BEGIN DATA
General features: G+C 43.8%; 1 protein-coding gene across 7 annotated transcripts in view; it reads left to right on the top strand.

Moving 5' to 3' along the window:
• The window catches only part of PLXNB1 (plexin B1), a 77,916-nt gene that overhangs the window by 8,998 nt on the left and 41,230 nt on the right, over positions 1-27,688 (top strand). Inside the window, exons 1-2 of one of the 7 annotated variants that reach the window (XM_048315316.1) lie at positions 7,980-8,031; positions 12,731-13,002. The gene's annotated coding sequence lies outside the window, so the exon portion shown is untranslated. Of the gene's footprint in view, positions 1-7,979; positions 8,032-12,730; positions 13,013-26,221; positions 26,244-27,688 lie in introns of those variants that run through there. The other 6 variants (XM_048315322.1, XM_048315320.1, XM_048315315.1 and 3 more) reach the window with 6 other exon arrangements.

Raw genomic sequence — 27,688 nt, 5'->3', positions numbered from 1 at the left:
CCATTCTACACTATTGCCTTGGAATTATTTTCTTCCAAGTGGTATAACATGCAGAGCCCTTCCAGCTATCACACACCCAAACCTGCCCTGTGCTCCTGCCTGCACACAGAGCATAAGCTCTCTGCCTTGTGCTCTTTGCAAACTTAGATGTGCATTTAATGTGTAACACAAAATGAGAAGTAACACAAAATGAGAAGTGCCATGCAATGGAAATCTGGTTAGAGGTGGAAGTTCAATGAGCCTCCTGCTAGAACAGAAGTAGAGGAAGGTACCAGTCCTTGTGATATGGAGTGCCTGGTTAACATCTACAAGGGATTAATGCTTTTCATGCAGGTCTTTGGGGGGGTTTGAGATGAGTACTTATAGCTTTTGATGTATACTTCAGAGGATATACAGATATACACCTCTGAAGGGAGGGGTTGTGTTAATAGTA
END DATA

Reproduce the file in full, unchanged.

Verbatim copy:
General features: G+C 43.8%; 1 protein-coding gene across 7 annotated transcripts in view; it reads left to right on the top strand.

Moving 5' to 3' along the window:
• The window catches only part of PLXNB1 (plexin B1), a 77,916-nt gene that overhangs the window by 8,998 nt on the left and 41,230 nt on the right, over positions 1-27,688 (top strand). Inside the window, exons 1-2 of one of the 7 annotated variants that reach the window (XM_048315316.1) lie at positions 7,980-8,031; positions 12,731-13,002. The gene's annotated coding sequence lies outside the window, so the exon portion shown is untranslated. Of the gene's footprint in view, positions 1-7,979; positions 8,032-12,730; positions 13,013-26,221; positions 26,244-27,688 lie in introns of those variants that run through there. The other 6 variants (XM_048315322.1, XM_048315320.1, XM_048315315.1 and 3 more) reach the window with 6 other exon arrangements.

Raw genomic sequence — 27,688 nt, 5'->3', positions numbered from 1 at the left:
CCATTCTACACTATTGCCTTGGAATTATTTTCTTCCAAGTGGTATAACATGCAGAGCCCTTCCAGCTATCACACACCCAAACCTGCCCTGTGCTCCTGCCTGCACACAGAGCATAAGCTCTCTGCCTTGTGCTCTTTGCAAACTTAGATGTGCATTTAATGTGTAACACAAAATGAGAAGTAACACAAAATGAGAAGTGCCATGCAATGGAAATCTGGTTAGAGGTGGAAGTTCAATGAGCCTCCTGCTAGAACAGAAGTAGAGGAAGGTACCAGTCCTTGTGATATGGAGTGCCTGGTTAACATCTACAAGGGATTAATGCTTTTCATGCAGGTCTTTGGGGGGGTTTGAGATGAGTACTTATAGCTTTTGATGTATACTTCAGAGGATATACAGATATACACCTCTGAAGGGAGGGGTTGTGTTAATAGTA